November 04, 2014


In mid October, Emily and I took a weekend trip down to Franklin, NC. We spent a couple of days exploring the area and when it was time to head back to Boone we decided to take the Blue Ridge Parkway all the way home. As we neared the Viaduct we noticed the stars were shining so we stopped for a little photo adventure. I wanted that quintessential view of the Viaduct at night. You know the shot- every photographer in the High Country has photographed it. Heck, I’ve photographed the Viaduct from this vantage point quite a few times. I can’t say I’ve seen too many night images of it, though.

So, Emily and I climbed the rocks and got comfortable. She practiced Morse Code with her flashlight (accidentally waving down a Parkway Ranger who thought we were in trouble in the process. Whoops!) while I dialed in my settings. The moon (which was 87% full) hadn’t crested the ridge quite yet so it took a while to getting everything set. I couldn’t quite get my exposure how I liked it. But, then a car passed during a 30-second exposure and BAM! The Parkway was perfectly lit. So, we started playing the waiting game. Whenever a car would approach Emily would say, “Wait for it…. Now!” and I would click the shutter. The trails of headlights and taillights was pretty sweet, but I felt like something was still missing. Then, the moon crested the ridge behind us and double BAM! It illuminated the Viaduct and surrounding landscape perfectly. With the moon above the ridge and the headlights on the roadway, things came together quite nicely.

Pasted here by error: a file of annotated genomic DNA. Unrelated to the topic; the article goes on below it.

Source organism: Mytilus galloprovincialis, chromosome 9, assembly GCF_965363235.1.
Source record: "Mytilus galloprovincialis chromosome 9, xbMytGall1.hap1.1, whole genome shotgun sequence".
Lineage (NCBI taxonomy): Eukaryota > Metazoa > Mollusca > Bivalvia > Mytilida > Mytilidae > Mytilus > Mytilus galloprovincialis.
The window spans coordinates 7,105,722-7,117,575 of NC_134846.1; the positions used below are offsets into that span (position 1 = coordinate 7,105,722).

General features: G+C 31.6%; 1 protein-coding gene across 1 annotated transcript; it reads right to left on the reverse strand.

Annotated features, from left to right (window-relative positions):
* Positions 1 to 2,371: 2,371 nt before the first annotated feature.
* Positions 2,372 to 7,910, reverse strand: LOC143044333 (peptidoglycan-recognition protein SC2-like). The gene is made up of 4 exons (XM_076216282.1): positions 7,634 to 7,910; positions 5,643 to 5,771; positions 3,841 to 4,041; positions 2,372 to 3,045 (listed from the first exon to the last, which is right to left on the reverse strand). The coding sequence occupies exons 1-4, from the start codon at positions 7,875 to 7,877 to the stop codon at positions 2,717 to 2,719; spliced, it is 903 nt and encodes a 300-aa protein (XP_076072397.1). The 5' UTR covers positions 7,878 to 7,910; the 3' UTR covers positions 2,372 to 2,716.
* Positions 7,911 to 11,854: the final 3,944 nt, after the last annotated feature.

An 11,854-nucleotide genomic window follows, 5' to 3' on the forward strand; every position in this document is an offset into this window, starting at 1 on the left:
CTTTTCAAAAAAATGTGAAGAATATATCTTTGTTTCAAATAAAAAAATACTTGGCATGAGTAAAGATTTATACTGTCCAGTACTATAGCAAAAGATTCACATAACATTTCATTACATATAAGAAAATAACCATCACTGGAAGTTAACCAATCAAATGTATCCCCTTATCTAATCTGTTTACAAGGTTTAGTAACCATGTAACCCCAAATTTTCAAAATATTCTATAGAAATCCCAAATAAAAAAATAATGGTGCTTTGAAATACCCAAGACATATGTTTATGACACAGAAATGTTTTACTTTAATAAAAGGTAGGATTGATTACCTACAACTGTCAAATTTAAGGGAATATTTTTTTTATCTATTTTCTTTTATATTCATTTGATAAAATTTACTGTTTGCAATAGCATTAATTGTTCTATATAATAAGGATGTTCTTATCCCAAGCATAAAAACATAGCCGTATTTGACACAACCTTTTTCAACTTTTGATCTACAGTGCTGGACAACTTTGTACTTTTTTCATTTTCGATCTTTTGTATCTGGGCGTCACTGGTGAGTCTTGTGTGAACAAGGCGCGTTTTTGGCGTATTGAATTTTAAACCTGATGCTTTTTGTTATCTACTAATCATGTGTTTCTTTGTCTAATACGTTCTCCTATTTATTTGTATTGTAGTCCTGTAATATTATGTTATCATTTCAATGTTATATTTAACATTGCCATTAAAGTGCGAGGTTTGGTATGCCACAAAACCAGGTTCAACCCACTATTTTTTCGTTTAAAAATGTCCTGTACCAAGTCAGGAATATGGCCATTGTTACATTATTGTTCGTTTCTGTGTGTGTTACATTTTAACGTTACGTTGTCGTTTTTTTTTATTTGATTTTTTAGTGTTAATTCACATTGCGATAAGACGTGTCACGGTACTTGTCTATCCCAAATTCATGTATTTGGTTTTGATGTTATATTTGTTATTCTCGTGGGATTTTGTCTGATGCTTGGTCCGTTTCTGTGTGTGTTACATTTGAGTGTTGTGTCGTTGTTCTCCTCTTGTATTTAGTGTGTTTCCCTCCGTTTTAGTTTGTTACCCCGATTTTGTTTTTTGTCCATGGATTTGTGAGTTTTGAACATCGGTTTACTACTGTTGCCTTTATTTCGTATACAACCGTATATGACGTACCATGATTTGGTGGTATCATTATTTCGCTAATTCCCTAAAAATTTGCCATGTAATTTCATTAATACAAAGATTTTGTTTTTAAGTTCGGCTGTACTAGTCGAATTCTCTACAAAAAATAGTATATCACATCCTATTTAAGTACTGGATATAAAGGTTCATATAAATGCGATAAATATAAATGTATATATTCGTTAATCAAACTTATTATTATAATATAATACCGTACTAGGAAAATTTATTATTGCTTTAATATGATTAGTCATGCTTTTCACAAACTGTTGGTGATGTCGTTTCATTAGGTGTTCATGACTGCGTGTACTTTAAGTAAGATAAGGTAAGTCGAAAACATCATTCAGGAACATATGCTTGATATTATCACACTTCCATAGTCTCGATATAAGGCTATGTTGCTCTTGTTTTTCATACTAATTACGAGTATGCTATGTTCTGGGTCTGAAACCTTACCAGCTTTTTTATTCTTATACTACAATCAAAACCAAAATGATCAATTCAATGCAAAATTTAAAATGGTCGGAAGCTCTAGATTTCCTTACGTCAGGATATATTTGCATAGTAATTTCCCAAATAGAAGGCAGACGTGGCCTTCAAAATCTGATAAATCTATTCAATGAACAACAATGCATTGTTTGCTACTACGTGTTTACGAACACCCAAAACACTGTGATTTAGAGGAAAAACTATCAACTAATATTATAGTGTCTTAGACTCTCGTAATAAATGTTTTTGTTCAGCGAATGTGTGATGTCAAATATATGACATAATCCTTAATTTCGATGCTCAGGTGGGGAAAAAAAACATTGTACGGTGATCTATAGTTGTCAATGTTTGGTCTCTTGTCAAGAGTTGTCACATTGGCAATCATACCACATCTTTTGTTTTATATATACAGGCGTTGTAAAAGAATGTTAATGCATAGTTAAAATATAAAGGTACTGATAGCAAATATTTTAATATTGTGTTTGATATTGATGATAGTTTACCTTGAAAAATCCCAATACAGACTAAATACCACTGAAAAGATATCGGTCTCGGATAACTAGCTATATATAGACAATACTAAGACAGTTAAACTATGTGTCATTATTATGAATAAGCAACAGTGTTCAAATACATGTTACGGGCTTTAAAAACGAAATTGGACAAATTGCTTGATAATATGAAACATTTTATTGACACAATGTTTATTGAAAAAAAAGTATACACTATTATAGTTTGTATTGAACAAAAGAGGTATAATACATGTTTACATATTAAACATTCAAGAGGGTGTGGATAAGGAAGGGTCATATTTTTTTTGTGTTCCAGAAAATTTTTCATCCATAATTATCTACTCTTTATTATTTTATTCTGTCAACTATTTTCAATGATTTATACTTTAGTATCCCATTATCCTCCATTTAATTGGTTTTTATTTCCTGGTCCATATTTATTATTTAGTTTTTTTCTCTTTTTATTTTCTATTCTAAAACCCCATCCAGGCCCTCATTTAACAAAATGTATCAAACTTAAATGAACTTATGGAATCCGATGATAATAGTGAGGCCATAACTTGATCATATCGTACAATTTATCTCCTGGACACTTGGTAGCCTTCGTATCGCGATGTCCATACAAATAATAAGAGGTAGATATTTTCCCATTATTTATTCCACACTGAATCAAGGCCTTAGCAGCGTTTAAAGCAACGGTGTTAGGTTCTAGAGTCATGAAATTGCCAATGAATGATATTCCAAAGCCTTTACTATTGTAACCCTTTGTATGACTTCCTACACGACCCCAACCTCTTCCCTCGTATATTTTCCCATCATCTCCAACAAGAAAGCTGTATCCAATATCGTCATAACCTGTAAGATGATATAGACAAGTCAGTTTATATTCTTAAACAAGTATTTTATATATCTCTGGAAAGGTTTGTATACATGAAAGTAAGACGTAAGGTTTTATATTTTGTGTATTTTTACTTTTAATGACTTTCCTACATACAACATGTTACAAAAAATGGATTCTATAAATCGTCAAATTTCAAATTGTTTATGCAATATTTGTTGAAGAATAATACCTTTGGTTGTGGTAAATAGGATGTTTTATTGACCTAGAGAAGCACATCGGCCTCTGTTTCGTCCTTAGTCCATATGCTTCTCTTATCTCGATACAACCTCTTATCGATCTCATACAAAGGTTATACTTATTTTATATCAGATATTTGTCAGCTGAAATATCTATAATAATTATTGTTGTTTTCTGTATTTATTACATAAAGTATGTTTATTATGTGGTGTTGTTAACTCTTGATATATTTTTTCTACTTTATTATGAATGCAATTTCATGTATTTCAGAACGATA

What you are seeing here is the Linn Cove Viaduct and surrounding landscape illuminated by an almost full moon, the Blue Ridge Parkway illuminated by a passing car, and the horizon with Table Rock and Hawksbill Mountain illuminated by light pollution. I removed a stray branch from the frame, but other than that did no other edits.

Below you will find various file sizes and options that are available for download- Widescreen/Standard/with a Calendar/without a Calendar/Facebook Cover Photo. Downloading one of these images to use for your desktop wallpaper is quite simple.

  1. Choose the format that best fits your needs.
  2. Click the link to open the image in a new tab.
  3. Right click the image and “Save As”
  4. On your computer, set the image as your desktop.


Wide Screen (8:5) with November 2014 Calendar:

2560×1600 | 1920×1200 | 1680×1050 | 1600×900 | 1440×900

Standard Screen (4:3) with November 2014 Calendar:

1600×1200 | 1400×1050 | 1024×768

Facebook Cover Photo (No Calendar):


No Calendar:


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